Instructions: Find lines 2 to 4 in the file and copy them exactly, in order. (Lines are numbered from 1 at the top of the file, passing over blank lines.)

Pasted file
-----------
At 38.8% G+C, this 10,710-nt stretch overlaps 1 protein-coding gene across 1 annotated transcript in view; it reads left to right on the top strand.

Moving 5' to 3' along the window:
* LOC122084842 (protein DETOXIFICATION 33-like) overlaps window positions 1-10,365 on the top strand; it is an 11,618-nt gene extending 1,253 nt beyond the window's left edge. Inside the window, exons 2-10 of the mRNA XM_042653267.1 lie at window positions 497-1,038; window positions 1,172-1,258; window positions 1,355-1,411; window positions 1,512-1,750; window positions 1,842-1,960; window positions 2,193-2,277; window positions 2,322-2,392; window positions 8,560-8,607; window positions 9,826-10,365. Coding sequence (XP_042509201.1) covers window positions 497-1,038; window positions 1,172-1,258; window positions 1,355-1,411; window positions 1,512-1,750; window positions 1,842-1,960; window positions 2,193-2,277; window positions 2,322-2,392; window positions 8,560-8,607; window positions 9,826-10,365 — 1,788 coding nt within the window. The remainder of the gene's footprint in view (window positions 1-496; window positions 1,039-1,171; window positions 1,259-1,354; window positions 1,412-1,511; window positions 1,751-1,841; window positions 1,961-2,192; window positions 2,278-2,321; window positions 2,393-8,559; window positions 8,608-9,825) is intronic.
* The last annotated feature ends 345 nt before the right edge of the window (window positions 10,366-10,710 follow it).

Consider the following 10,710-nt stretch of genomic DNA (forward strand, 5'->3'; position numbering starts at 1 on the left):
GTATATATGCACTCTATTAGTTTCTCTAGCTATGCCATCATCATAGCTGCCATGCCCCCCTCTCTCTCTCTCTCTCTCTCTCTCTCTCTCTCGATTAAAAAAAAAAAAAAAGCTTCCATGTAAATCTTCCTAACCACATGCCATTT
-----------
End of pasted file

Moving 5' to 3' along the window:
* LOC122084842 (protein DETOXIFICATION 33-like) overlaps window positions 1-10,365 on the top strand; it is an 11,618-nt gene extending 1,253 nt beyond the window's left edge. Inside the window, exons 2-10 of the mRNA XM_042653267.1 lie at window positions 497-1,038; window positions 1,172-1,258; window positions 1,355-1,411; window positions 1,512-1,750; window positions 1,842-1,960; window positions 2,193-2,277; window positions 2,322-2,392; window positions 8,560-8,607; window positions 9,826-10,365. Coding sequence (XP_042509201.1) covers window positions 497-1,038; window positions 1,172-1,258; window positions 1,355-1,411; window positions 1,512-1,750; window positions 1,842-1,960; window positions 2,193-2,277; window positions 2,322-2,392; window positions 8,560-8,607; window positions 9,826-10,365 — 1,788 coding nt within the window. The remainder of the gene's footprint in view (window positions 1-496; window positions 1,039-1,171; window positions 1,259-1,354; window positions 1,412-1,511; window positions 1,751-1,841; window positions 1,961-2,192; window positions 2,278-2,321; window positions 2,393-8,559; window positions 8,608-9,825) is intronic.
* The last annotated feature ends 345 nt before the right edge of the window (window positions 10,366-10,710 follow it).